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anonymous

  • one year ago

Whats the domain and range for f(x)= x^2+x-2/x^2-3x-4

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  1. arindameducationusc
    • one year ago
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    Well for domain, the roots of the denominator should not be zero.

  2. anonymous
    • one year ago
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    Is the domain all real numbers except for -1, and 4?

  3. anonymous
    • one year ago
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    and is the range 1?

  4. anonymous
    • one year ago
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    so the numerator and denominator are 2 different domains?

  5. UsukiDoll
    • one year ago
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    the domain is in the x-axis and the range is in the y-axis. Since we are given a fraction as a function there is going to be restrictions in the domain.

  6. UsukiDoll
    • one year ago
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    \[(x^2-3x-4) \rightarrow (x+1)(x-4)\] so the domain should be all real numbers except when x = -1 and x = 4. which is what I saw earlier. so yes you're correct on that one @Abbs__

  7. UsukiDoll
    • one year ago
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    that doesn't sound right at all ^

  8. UsukiDoll
    • one year ago
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    @Michele_Laino

  9. anonymous
    • one year ago
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    Thanks!

  10. arindameducationusc
    • one year ago
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    Yes Yes, I did a calculation mistake, @Abbs_ is right

  11. anonymous
    • one year ago
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    It's okay. :)

  12. UsukiDoll
    • one year ago
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    range is going to be a little bit harder though...

  13. anonymous
    • one year ago
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    Is it all real numbers except y=1?

  14. UsukiDoll
    • one year ago
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    I gotta be honest. I have to graph that function first.. and desmos hates me and my fractions

  15. Michele_Laino
    • one year ago
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    I agree with the answer of @UsukiDoll

  16. UsukiDoll
    • one year ago
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    thanks, HEY YOUR QH symbol is back @Michele_Laino !

  17. Michele_Laino
    • one year ago
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    yes! I see nevertheless not in mathematics subsections, thanks! @UsukiDoll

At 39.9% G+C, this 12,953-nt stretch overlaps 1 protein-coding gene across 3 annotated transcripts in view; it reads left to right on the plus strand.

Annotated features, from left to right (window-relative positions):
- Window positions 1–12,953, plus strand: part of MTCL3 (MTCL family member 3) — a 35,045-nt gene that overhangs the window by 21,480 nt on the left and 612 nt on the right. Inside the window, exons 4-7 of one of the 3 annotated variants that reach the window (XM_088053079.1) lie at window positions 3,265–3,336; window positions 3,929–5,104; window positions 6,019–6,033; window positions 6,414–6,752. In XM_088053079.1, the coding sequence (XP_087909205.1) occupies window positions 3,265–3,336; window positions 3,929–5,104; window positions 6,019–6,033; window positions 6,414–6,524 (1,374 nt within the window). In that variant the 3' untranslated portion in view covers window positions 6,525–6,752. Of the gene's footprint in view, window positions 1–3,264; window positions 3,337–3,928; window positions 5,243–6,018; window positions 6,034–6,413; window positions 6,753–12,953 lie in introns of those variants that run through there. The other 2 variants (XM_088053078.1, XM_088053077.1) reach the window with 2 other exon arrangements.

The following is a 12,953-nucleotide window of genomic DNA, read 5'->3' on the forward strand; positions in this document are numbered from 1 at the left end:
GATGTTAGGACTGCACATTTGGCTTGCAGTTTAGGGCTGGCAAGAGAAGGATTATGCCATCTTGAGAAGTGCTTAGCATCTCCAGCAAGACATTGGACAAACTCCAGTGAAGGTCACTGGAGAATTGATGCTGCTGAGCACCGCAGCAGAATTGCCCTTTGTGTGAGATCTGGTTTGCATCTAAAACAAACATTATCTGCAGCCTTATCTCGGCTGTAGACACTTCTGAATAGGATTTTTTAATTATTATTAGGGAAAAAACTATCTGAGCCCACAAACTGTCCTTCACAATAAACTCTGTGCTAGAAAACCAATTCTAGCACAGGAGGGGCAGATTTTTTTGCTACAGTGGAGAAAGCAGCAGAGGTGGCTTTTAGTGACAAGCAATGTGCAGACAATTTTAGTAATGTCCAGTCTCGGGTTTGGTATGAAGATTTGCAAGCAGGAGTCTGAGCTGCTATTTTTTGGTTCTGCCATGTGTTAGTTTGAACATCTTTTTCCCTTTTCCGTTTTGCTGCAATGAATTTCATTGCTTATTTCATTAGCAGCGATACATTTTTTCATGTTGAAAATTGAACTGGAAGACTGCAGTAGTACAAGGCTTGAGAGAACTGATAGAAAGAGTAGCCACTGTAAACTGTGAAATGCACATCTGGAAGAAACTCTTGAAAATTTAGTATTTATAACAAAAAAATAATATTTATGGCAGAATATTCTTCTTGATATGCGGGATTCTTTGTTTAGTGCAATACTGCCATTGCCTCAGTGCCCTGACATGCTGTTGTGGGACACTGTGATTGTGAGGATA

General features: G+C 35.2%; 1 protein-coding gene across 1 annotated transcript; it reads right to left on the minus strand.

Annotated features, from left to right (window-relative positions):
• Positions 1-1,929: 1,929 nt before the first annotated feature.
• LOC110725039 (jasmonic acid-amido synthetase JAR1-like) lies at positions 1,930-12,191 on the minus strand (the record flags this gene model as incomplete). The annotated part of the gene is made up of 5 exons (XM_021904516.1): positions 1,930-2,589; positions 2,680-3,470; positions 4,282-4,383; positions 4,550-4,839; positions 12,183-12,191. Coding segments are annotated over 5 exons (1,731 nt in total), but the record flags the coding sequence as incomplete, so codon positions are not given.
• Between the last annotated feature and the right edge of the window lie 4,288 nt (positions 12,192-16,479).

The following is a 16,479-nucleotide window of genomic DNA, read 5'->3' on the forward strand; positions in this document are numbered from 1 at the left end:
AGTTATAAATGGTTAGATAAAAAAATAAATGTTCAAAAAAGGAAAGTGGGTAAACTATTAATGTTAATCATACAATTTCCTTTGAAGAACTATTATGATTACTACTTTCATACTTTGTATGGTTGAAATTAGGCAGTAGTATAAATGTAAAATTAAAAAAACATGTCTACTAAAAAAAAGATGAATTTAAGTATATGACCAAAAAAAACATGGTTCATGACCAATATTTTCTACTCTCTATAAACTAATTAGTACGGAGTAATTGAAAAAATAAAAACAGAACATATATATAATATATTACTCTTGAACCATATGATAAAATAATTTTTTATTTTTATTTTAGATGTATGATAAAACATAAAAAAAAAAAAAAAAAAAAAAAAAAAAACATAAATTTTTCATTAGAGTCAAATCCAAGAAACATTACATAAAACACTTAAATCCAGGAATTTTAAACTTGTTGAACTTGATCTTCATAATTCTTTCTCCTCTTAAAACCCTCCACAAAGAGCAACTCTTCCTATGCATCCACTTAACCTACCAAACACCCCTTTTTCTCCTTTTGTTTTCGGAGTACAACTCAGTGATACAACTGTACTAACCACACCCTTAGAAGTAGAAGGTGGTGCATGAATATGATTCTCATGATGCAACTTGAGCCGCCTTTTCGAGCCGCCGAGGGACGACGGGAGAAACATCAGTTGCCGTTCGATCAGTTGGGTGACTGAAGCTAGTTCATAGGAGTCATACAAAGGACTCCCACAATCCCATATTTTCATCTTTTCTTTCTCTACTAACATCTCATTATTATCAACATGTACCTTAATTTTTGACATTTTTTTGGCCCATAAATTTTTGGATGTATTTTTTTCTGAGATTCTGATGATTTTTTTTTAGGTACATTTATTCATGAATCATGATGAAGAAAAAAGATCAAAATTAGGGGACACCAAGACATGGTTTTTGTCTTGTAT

18. UsukiDoll
    • one year ago
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  19. UsukiDoll
    • one year ago
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    the line has to cover the y-values ... if the line doesn't cover the y-values then we have a restriction. This is where I fumble a lot. It could be all reals except y = 1... not sure. What do you think @Michele_Laino

  20. Michele_Laino
    • one year ago
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    at points where the function is undefined, generally that function behaves as an infinity, and that is what is happening into your graph

  21. UsukiDoll
    • one year ago
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    so it's all reals for the range?

  22. UsukiDoll
    • one year ago
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    it's like every time I do these problems, I understand the domain no problem. I see the gaps. It's the range that's frustrating.

  23. Michele_Laino
    • one year ago
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    the range, as in this case, is always a real set, nevertheless is not a limited set

  24. UsukiDoll
    • one year ago
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    because it goes on forever?

  25. Michele_Laino
    • one year ago
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    yes!

  26. UsukiDoll
    • one year ago
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    |dw:1437990839458:dw| ok.. so consider this drawing of a circle .. would the domain be from -1 to 1 and then range be -1 to 1 as well.

  27. Michele_Laino
    • one year ago
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    towards down or towards up

  28. arindameducationusc
    • one year ago
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    yes, range should be -1 to 1

  29. arindameducationusc
    • one year ago
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    y-axis represents Range

  30. Michele_Laino
    • one year ago
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    your function is a circular function, so its domain is the subsequent set: \[\Large [0,2\pi )\]

  31. UsukiDoll
    • one year ago
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    *I'm not going for trig... just regular domain and range*

  32. Michele_Laino
    • one year ago
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    in order to establish the range, we need to know the exact algebraic shape of your function

  33. arindameducationusc
    • one year ago
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    One second... A circle is not a function... right?

  34. arindameducationusc
    • one year ago
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    As intersects two times along x-axis.

  35. UsukiDoll
    • one year ago
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    it's not a function.. fails the vertical line test

  36. Empty